Politics fits into a shoe called “eye of the beholder,” commentary is either preaching to the choir or swimming upstream. Readers believe what they believe and people change, not by what they read, but what they see, by what they feel.

If you touch it, you feel it. If you feel it, you own it. The way to get beyond the rational mind is to get through to the emotional one. Emotions will beat rationality nine times out of 10.

The rational mind depends on facts to lead the way; the emotional mind relies on trust.

When Kellyanne Conway made her comment about “alternative facts,”  people scoffed at her. But she was right; the facts are the facts, but one can choose which facts to look at.

As an example, let’s look at the economy. Most agree it is going gangbusters. Some want to give Trump all the credit, some give him some of the credit, others say he inherited a strong economic base from his predecessor.

What are the facts? There are two sets, each will back up your view. In that space, the facts become irrelevant and it comes down to whom you trust. That is an individual choice based on morality, reality, the facts, and one’s image of the world.

Take the question of the economy. Trump proponents will point to the facts – a Dow above 26,000, with no sign of retreat. An unemployment rate of 4.1 percent is outstanding and suggests a booming economy. Trump and his supporters will tell us correctly that we are at record highs, proving his policies are working.

The facts are that Japan’s stock market has outpaced the Trump boom, and Germany's and England’s stock markets have experienced similar growth.

Trump-haters will point to their alternative facts: though the Dow’s increase of 31.5 percent is impressive as a year-over-year comparison, Obama’s first year-over-year showed a Dow increase of 34.9 percent. When it comes to unemployment, Obama started with a 10 percent unemployment rate and left office with a 4.7 percent rate, more than a 50 percent drop. While Trump’s first year saw employment growth of 2.06 million, Obama’s first year saw 2.2 million new jobs created.

The list of facts goes on: Trump’s promise to reduce the trade deficit – it has increased 12 percent. A deficit that stood at $19.57 trillion when Obama left office is $20.5 million after year one, higher than anytime during the Obama administration. Trump said that Obamacare was a disaster and promised 100 percent coverage; when he came in, more than 91 percent of Americans were insured. A year later, it stands at 88.7 percent. Candidate Trump told us during the campaign that the U.S. was laughed at and not respected throughout the world; polls show 48 percent approved of us during the last year of Obama's presidency; it stands at 30 percent currently. Candidate Trump said during his campaign; “I’m going to be working for you. I’m not going to have time to play golf,” criticizing Obama’s work ethic. The estimate for Trump’s golfing in his first year is 77 to 91 days, compared to 42 days for Obama’s average during his eight years in office. Trump took three times as many vacation days as Obama did in his first year.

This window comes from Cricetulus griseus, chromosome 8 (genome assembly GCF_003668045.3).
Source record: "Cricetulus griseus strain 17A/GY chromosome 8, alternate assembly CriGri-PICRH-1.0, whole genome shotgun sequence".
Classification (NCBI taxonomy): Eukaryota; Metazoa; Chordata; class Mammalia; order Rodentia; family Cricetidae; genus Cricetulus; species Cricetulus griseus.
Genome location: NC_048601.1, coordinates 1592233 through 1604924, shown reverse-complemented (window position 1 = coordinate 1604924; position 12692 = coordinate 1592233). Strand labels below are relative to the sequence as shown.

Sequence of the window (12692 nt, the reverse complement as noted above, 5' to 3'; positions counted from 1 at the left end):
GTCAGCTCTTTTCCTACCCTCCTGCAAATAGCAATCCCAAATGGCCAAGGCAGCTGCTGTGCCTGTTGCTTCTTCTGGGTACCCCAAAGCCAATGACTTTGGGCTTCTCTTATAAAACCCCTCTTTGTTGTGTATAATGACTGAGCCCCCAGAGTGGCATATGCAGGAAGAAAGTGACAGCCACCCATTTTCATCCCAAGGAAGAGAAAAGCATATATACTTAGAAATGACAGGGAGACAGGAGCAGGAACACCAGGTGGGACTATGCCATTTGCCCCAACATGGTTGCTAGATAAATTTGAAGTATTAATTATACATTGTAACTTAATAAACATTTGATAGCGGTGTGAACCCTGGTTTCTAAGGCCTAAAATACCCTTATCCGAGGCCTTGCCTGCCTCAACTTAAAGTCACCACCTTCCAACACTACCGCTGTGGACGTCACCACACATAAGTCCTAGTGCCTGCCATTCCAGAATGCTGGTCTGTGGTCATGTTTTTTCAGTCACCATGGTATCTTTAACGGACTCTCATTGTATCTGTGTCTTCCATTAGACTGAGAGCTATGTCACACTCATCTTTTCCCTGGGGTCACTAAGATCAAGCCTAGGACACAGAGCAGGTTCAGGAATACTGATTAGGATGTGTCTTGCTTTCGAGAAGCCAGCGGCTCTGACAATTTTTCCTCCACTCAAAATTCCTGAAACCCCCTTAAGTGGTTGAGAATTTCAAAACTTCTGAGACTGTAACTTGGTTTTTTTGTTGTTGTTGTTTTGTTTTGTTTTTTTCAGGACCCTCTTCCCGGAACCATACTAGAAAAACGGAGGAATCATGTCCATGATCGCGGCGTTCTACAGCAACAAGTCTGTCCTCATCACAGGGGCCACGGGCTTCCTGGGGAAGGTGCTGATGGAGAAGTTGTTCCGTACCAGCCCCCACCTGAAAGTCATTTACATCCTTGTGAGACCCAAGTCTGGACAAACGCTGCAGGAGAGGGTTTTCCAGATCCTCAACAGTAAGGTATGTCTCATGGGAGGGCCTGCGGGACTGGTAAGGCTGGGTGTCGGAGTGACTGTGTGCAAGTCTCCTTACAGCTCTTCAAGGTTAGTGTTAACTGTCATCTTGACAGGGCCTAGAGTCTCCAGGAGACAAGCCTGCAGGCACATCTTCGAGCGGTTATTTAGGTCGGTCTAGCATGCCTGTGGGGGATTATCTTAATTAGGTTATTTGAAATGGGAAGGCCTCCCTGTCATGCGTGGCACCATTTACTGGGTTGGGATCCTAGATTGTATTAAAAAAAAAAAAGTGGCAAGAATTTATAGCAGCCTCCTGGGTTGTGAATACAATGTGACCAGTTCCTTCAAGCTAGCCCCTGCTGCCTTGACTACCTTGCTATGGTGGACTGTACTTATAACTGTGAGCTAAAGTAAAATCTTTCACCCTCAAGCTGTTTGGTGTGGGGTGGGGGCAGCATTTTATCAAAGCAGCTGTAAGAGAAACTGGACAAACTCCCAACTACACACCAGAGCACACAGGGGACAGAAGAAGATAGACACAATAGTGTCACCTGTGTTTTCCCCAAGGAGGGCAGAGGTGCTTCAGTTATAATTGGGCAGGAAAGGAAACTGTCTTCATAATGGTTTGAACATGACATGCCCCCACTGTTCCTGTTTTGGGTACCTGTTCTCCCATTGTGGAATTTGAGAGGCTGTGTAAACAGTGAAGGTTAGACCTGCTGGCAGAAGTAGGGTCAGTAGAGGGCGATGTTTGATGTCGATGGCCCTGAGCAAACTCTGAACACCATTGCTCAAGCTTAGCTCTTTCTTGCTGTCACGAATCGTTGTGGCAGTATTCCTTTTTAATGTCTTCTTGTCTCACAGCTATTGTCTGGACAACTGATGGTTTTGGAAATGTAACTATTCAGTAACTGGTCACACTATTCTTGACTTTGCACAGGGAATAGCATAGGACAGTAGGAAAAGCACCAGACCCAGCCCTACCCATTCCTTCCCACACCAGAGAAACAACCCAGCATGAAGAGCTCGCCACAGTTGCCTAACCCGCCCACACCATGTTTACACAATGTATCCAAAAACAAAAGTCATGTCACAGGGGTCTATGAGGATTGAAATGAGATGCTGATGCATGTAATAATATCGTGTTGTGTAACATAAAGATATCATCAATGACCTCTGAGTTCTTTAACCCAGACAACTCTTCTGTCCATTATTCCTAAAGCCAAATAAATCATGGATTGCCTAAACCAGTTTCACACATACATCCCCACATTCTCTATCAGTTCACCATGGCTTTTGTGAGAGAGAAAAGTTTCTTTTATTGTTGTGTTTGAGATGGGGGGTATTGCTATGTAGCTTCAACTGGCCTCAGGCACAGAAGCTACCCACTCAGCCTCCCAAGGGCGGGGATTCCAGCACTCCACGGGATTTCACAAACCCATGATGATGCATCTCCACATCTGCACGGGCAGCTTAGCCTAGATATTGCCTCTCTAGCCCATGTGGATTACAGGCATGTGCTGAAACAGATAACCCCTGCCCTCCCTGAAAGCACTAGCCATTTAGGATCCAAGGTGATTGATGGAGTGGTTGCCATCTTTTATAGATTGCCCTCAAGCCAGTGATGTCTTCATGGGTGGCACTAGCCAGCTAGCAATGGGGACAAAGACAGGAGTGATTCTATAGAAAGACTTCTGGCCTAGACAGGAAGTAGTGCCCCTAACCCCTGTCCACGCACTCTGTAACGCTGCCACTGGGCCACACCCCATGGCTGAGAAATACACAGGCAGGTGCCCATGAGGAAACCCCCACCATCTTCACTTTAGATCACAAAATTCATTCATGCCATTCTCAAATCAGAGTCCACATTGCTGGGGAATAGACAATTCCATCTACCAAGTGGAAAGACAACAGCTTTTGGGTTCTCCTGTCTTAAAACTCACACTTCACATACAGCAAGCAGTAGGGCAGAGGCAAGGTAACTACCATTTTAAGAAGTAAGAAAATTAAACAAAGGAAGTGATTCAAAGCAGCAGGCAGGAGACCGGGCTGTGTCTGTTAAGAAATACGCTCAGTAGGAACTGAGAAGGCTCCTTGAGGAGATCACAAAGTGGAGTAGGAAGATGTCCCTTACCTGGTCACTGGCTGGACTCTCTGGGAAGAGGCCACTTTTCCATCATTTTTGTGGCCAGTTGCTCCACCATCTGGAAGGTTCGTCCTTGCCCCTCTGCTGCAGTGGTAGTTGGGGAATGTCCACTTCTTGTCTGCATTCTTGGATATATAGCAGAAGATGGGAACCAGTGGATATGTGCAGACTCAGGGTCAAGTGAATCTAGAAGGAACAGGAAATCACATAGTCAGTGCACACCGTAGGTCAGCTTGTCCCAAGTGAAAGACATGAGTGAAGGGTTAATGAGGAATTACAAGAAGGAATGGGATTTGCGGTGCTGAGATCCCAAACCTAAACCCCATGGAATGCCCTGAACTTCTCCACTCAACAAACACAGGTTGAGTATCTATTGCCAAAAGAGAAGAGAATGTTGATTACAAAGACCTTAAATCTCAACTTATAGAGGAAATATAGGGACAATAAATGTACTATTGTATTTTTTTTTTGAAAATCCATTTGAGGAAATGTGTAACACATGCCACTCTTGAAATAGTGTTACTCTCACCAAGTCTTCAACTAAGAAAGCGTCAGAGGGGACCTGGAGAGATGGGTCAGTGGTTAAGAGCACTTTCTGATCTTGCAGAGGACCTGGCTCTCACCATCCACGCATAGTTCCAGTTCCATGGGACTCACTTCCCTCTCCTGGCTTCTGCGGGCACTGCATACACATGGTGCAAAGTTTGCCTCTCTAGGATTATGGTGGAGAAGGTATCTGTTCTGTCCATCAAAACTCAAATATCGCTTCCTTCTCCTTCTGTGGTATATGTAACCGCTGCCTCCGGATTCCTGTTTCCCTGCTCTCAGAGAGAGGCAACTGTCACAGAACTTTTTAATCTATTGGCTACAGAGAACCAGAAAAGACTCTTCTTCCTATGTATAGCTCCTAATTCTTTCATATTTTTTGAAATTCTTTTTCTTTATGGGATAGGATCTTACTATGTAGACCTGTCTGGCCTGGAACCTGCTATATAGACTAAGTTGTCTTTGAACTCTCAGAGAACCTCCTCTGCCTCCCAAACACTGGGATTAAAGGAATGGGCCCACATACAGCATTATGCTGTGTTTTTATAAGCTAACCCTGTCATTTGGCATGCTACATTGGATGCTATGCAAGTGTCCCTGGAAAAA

So, that brings us back to the point; facts sometimes don’t matter. I haven’t changed any minds here. I haven’t even changed my own mind; in the end, it comes down to trust.

If you trust mainstream media like the New York Times and Washington Post, this last fact might hit home. According to both sources, President Trump has uttered more than “2,000 falsehoods his first year,” compared to 18 for President Obama over his eight years.

This is where the weight of my foot falls; trust over facts. The facts can be manipulated, just like headlines. We should give Kellyanne Conway a break, alternative facts are still facts; what we see is different than how we see.

It would be great if it were cut and dried, but facts allow us to form an opinion, even if they aren’t always the end-all-be-all.


Marcus Smart plays basketball for the Boston Celtics; he was listed as out of action because of a hand injury. Instead of dodging the reason, Marcus released details, with an apology to his fans, his coach and his teammates. Marcus punched a mirror and lacerated his hand, leaving the Celtics without their defensive specialist for two weeks. Marcus came forward, said all the right things, promised to learn from it and apologized.

As a microcosm of life; isn’t that all we should ask for, the truth?  That is leadership; thank you, Marcus, for stepping up.


“The shepherd always tries to persuade the sheep that their interests and his own are the same.”

— Stendhal (Marie-Henri Beyle), novelist (1783-1842)